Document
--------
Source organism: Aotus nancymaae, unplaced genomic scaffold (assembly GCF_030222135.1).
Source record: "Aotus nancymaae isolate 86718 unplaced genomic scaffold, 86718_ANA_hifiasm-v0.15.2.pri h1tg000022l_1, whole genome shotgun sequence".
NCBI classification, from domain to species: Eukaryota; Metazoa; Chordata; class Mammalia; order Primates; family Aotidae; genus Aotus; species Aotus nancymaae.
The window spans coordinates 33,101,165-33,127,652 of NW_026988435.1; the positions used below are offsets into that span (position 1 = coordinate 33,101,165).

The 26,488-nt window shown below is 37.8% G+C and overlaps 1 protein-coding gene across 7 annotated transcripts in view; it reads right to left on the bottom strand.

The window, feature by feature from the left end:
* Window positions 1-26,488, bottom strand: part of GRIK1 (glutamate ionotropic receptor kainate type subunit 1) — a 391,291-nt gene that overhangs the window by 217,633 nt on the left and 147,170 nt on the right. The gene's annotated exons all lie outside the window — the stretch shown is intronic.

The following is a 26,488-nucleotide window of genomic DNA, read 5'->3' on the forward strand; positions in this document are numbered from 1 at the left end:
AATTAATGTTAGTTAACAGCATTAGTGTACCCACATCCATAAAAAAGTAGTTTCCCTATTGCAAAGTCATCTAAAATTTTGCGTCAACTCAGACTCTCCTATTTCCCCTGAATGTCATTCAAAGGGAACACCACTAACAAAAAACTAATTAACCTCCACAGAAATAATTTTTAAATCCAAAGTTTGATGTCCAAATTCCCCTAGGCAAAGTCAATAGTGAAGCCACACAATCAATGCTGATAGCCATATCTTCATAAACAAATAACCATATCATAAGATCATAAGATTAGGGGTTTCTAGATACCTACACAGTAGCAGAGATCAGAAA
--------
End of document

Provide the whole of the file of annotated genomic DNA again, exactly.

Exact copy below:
Source organism: Aotus nancymaae, unplaced genomic scaffold (assembly GCF_030222135.1).
Source record: "Aotus nancymaae isolate 86718 unplaced genomic scaffold, 86718_ANA_hifiasm-v0.15.2.pri h1tg000022l_1, whole genome shotgun sequence".
NCBI classification, from domain to species: Eukaryota; Metazoa; Chordata; class Mammalia; order Primates; family Aotidae; genus Aotus; species Aotus nancymaae.
The window spans coordinates 33,101,165-33,127,652 of NW_026988435.1; the positions used below are offsets into that span (position 1 = coordinate 33,101,165).

The 26,488-nt window shown below is 37.8% G+C and overlaps 1 protein-coding gene across 7 annotated transcripts in view; it reads right to left on the bottom strand.

The window, feature by feature from the left end:
* Window positions 1-26,488, bottom strand: part of GRIK1 (glutamate ionotropic receptor kainate type subunit 1) — a 391,291-nt gene that overhangs the window by 217,633 nt on the left and 147,170 nt on the right. The gene's annotated exons all lie outside the window — the stretch shown is intronic.

The following is a 26,488-nucleotide window of genomic DNA, read 5'->3' on the forward strand; positions in this document are numbered from 1 at the left end:
AATTAATGTTAGTTAACAGCATTAGTGTACCCACATCCATAAAAAAGTAGTTTCCCTATTGCAAAGTCATCTAAAATTTTGCGTCAACTCAGACTCTCCTATTTCCCCTGAATGTCATTCAAAGGGAACACCACTAACAAAAAACTAATTAACCTCCACAGAAATAATTTTTAAATCCAAAGTTTGATGTCCAAATTCCCCTAGGCAAAGTCAATAGTGAAGCCACACAATCAATGCTGATAGCCATATCTTCATAAACAAATAACCATATCATAAGATCATAAGATTAGGGGTTTCTAGATACCTACACAGTAGCAGAGATCAGAAA